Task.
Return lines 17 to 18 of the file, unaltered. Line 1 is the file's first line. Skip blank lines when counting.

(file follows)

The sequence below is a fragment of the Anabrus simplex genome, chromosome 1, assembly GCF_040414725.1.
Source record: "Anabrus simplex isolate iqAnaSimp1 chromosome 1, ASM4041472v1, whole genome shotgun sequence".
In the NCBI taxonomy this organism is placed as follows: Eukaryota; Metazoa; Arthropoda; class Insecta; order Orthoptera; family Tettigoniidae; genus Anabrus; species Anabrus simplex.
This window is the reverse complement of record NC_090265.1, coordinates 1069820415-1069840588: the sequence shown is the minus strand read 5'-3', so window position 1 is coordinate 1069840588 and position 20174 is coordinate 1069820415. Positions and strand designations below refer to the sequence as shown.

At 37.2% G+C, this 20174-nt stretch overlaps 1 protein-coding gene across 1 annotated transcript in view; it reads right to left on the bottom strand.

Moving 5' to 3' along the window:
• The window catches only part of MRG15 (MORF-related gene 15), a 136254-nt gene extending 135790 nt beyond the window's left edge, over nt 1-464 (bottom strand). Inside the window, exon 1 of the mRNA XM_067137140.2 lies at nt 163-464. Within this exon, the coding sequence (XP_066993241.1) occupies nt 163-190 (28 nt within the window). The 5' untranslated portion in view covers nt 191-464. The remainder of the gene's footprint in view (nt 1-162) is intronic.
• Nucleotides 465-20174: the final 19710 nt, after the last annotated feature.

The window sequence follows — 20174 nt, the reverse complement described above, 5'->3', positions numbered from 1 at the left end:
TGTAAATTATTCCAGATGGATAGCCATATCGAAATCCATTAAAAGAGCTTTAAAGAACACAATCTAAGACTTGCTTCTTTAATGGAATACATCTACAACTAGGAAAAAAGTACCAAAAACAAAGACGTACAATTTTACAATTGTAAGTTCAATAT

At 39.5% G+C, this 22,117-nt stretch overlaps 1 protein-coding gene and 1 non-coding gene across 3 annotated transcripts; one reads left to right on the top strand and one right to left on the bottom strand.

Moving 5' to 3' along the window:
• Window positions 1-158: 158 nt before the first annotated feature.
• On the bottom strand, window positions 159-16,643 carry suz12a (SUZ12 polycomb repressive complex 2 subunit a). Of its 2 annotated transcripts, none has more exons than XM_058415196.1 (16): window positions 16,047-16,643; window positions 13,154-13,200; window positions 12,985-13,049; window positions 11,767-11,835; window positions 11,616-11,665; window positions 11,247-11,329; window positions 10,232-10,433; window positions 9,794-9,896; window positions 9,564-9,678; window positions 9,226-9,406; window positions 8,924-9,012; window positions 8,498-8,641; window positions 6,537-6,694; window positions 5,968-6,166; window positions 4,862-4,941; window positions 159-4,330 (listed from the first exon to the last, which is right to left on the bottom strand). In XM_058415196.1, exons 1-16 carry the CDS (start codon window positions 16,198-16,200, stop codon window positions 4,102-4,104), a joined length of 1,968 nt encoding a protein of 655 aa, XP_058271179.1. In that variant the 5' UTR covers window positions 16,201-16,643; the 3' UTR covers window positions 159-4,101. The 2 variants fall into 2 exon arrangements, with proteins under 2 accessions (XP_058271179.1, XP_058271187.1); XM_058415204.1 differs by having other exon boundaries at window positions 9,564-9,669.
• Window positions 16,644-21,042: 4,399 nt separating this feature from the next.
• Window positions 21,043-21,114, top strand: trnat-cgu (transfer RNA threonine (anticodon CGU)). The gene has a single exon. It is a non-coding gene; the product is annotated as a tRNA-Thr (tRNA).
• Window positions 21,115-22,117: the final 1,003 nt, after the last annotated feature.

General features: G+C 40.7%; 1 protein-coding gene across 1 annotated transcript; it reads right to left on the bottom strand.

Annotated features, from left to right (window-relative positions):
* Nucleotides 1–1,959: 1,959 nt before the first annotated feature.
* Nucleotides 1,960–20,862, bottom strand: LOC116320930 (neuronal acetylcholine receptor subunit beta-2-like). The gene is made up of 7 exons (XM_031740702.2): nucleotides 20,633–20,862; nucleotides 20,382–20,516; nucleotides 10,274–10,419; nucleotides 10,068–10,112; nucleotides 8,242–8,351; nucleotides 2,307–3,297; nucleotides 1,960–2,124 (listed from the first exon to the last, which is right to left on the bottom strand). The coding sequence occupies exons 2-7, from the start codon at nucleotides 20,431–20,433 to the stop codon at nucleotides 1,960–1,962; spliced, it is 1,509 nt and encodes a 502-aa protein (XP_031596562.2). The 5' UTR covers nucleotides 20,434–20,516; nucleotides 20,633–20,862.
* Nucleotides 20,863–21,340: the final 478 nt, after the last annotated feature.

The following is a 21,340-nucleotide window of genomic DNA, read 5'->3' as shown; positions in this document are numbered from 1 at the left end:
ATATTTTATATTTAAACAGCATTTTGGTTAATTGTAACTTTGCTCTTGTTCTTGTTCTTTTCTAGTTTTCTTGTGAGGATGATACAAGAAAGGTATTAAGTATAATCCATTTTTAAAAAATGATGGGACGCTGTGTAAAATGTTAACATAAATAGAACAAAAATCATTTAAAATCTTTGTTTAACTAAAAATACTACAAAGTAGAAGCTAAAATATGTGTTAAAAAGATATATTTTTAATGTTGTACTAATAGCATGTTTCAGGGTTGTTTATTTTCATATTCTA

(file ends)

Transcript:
• Window positions 21,115-22,117: the final 1,003 nt, after the last annotated feature.

General features: G+C 40.7%; 1 protein-coding gene across 1 annotated transcript; it reads right to left on the bottom strand.